Waiting Is the Hardest Part

Meditations in Motion

I bought Advent calendars for my grandsons last month. I can remember when I was a child, how opening one door each morning helped ease the terrible tension of waiting for Christmas Day.

Fast forward 20 years; I was pregnant twice during Advent. My middle son was due in December, born in January and my youngest son was due in November, born in December. It simply took me longer than nine months to grow a baby. It seemed then like the pregnancies would go on forever, like the waiting to finally hold my babies would be never-ending and I would spend the rest of my life nine months pregnant.

All of those times of waiting during Advent had a definite end; Christmas comes each year on December 25, and I did eventually deliver healthy babies. My pregnancies did not last forever.

There are many times, however, when our waiting is open-ended. We long for someone to love but remain lonely, we anticipate a reconciliation with estranged family members but isolation persists, we hope for a child but cannot conceive. We wait for grace. We wait for faith.

Even though Christmas movies make it seem like our waiting will be rewarded, in real life, sometimes our desires are unfulfilled.

God does not promise all of our longings will be realized, in fact, He tells us the opposite: “Not as the world gives do I give to you.

Waiting is hard, ask any pregnant woman. It’s not sexy. It takes discipline and courage to wait gracefully. Waiting does not pack the same emotional punch as the celebration of arrival.

The word “advent” means “coming“, though, not “waiting“. God is coming to where we are right now. It doesn’t matter if you are a faithless overachiever too busy to appreciate a loving family, a broken and frightened immigrant searching in vain for a safe place to call home, a childless woman grieving her fifth miscarriage, or a young parent who is ashamed for losing her temper with her toddler again, God will seek you out,Β  imperfections and all.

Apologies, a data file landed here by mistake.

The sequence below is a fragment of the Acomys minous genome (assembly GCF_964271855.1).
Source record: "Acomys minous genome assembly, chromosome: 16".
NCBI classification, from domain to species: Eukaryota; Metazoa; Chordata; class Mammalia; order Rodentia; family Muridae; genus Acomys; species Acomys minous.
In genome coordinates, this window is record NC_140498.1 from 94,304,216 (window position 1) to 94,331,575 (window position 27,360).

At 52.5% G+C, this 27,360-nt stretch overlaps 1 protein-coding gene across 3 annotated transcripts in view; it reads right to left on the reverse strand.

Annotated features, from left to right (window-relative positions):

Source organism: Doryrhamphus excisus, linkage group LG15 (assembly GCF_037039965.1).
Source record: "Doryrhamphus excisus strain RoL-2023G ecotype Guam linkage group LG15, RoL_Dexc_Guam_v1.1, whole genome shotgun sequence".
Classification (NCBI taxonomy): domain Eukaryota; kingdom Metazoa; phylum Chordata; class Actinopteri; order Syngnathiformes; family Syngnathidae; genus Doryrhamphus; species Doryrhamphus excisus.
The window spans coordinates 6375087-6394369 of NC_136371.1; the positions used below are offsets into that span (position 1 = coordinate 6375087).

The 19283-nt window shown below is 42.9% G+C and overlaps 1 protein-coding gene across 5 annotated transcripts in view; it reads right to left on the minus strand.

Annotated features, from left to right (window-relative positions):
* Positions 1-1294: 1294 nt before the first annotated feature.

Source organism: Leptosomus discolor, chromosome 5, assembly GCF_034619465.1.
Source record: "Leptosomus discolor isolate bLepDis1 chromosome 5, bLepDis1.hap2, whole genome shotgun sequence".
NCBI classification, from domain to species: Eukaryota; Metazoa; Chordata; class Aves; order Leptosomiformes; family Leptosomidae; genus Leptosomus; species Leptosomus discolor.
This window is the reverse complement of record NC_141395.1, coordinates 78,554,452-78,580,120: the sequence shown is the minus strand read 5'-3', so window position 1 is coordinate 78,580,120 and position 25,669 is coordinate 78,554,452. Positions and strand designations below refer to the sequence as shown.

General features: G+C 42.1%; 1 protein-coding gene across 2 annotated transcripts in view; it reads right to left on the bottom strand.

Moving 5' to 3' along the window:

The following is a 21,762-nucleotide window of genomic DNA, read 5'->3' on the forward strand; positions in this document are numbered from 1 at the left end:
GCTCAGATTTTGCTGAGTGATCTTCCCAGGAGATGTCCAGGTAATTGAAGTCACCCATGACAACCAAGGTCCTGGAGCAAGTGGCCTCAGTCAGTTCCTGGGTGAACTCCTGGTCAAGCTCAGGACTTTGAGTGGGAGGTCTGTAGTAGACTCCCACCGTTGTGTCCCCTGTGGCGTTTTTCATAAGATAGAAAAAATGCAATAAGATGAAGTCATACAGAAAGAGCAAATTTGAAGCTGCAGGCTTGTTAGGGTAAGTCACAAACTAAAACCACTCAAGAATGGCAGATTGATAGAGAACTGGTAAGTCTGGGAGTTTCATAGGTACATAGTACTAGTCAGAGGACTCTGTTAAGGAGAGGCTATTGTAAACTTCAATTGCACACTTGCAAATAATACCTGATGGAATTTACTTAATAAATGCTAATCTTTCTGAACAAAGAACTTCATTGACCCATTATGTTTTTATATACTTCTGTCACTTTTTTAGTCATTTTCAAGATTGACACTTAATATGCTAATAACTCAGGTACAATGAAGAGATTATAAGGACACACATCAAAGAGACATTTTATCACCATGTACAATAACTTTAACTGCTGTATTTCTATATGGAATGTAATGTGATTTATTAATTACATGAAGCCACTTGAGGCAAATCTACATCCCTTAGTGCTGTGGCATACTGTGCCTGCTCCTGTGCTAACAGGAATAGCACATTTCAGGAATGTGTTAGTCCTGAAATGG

God is present in each of our lives. He is here now. We do not wait without anticipating an end to our waiting. For all of us standing by for hope and light, for justice and peace on earth, for love and compassion, for comfort and joy, let the celebration begin.

God can enter our hearts right now. Let’s welcome Him in.

O come, O come, Emmanuel“.

 

I am linking up with Worth Beyond Rubies, Sarah E Frazer Grace for Today, and Soaring With Him for Recharge Wednesday.

Please click on the following link to read more funny or inspirational one-liners. One-Liner Wednesday.

Meditations in Motion

 

 

60 comments

  1. I remember my Advent calendars. Looked forward to it each day for that sliver of chocolate. Now the marketers have discovered them.

    It’s a good thought. There’s waiting and there’s arriving. One doesn’t necessarily follow the other.

    Liked by 1 person

  2. “For all of us standing by for hope and light, for justice and peace on earth, for love and compassion, for comfort and joy, let the celebration begin.”

    I love this and your call to not wait and welcome Him in now. I will take this with me for the remainder of the Christmas season and beyond.

    Liked by 1 person

  3. Loved this >> “It takes discipline and courage to wait gracefully.” Having waited upon babies to arrive, I agree. I am grateful God is always with us in the wait and arrives in the fullness of time, which is always right on time. Blessings to you and yours, Laurie!